Yet instead of serious programs to eliminate the same depressed conditions that embarrassed Kentucky in 1960s documentaries, we’ve seen a pattern of behavior in Frankfort, of legislators more interested in advertising their religious beliefs than showing them through actions.

Not only do I believe license plates with religious messages could easily be argued illegal if someone sued (see KRS 186.164 9C, the law governing specialty plates), but here we are again, talking about something that serves only to sway elections and is of no consequence. Can we just get over it and concentrate on what we all share in common?

People of all political parties and religious affiliations (and those without either or both) all want the same things. We all want good schools. We all want safe streets. We all want low taxes, fair wages, job security, affordable energy, good roads and accurate elections. We all want to know someone will take care of us if we get sick or hurt. The list is really staggering, and yet we have been able to accomplish so little.

And while some of us may want to live in a state that officially endorses the Christian God, none of us want to continue living in a state where one-in-five families lives on less than $300 a week. Sooner or later, people must realize that the constant airing of personal religious beliefs is a distraction that gets in the way of what we all need.

If you’re not gay, it doesn’t hurt you if gay people get married. They are not you. If you don’t like gambling, that doesn’t mean everyone else should have to do without it. If you don’t drink beer, it’s still OK for liquor stores to exist in your county. Truly compassionate (read: Christ-like) work that would substantially help people could get done in this state if we weren’t so concerned about the face we put on it. Gov. Beshear and the rest in Frankfort should show us with deeds, not words.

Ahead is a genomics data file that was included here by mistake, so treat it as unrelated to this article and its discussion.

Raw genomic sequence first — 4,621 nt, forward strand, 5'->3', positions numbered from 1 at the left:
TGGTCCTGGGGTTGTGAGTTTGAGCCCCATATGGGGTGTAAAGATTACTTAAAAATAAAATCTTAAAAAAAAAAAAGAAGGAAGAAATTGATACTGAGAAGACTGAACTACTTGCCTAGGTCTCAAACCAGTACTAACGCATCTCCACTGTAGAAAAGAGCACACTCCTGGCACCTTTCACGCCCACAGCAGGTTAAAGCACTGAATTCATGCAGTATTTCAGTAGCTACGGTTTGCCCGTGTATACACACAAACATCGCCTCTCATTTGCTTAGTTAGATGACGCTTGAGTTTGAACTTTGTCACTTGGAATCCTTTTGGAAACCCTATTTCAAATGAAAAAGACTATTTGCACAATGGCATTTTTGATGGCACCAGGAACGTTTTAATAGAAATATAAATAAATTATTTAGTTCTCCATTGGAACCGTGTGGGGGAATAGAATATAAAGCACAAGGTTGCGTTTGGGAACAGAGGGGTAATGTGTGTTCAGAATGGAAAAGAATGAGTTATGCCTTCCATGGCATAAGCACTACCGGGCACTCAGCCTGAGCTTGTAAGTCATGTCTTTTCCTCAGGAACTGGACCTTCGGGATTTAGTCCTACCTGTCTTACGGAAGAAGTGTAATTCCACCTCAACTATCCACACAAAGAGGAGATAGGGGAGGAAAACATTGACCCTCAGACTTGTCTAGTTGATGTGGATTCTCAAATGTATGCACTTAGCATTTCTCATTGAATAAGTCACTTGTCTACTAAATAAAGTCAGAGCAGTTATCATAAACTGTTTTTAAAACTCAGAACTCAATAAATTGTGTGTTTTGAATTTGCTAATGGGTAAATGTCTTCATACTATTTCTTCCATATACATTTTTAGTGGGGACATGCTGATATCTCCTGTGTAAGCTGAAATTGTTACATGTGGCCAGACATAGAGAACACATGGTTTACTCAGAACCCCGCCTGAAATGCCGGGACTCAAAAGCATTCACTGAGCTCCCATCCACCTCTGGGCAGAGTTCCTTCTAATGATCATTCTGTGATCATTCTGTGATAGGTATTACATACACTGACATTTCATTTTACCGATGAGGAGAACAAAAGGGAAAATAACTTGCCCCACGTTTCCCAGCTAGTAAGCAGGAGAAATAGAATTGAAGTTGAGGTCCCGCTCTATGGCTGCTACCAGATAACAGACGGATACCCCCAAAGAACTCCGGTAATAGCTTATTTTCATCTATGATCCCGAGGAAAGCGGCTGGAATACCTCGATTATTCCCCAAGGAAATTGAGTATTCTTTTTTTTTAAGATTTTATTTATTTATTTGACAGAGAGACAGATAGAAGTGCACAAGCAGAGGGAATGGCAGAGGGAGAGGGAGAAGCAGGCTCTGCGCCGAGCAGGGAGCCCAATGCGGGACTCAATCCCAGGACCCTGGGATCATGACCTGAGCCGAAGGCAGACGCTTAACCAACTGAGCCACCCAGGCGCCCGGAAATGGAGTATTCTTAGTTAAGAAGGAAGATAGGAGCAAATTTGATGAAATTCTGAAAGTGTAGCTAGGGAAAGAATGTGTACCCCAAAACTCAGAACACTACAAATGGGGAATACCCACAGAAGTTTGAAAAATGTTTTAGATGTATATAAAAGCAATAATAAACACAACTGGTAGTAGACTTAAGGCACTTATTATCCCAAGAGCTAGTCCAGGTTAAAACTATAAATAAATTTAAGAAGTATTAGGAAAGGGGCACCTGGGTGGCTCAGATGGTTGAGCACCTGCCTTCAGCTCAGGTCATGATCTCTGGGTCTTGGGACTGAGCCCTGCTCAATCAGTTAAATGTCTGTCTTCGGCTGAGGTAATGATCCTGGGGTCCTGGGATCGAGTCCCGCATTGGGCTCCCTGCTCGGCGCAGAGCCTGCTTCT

Scott Ritcher, candidate for State Senate, District 35, Louisville



The recent primary election in Kentucky brought the needed conversation regarding race in this state. Some Kentucky voters said Barack Obama’s race was a factor. The problem is, Obama is not black, he is biracial. And this is probably why some Kentucky Democrats voted against him. Probably one of the biggest fears among some whites in their world, as they see it, is the perceived decline of their “pure” white world. They believe their daughters and sons will actually disregard the fears of their parents and grandparents in establishing meaningful relationships with other races.  

Being a well-groomed, educated black man, I’ve seen those fears upon the faces of white males while strolling in downtown Louisville. The look of disdain that a blonde, blue-eyed white female would find me attractive enough to eyeball probably makes them uncomfortable. I’ve seen on occasion when a young mixed couple is together, mostly black male/white female, white males seem to cringe at the sight. (The same look my white male Air Force counterparts gave me while stationed in Europe, during the ’70s and ’80s.)

The media should play a larger role in explaining white attitudes toward race relations. The question that needs asking is, how can you continue to hold such attitudes when children of mixed-race couples will become the new “minorities”? Years ago, a former white female co-worker whose daughter gave birth to a biracial son seemed so distraught about having a mixed grandson. Later, someone told me her husband was a suspected member of the KKK. The next time I saw her, I asked her about her grandson. She said, “The world is changing.” I said, “Yes it is, but for the better.” We never conversed about race, but I had the feeling she’d overcome her attitude about race. At least I hope so.  

Keith E. Lewis, Louisville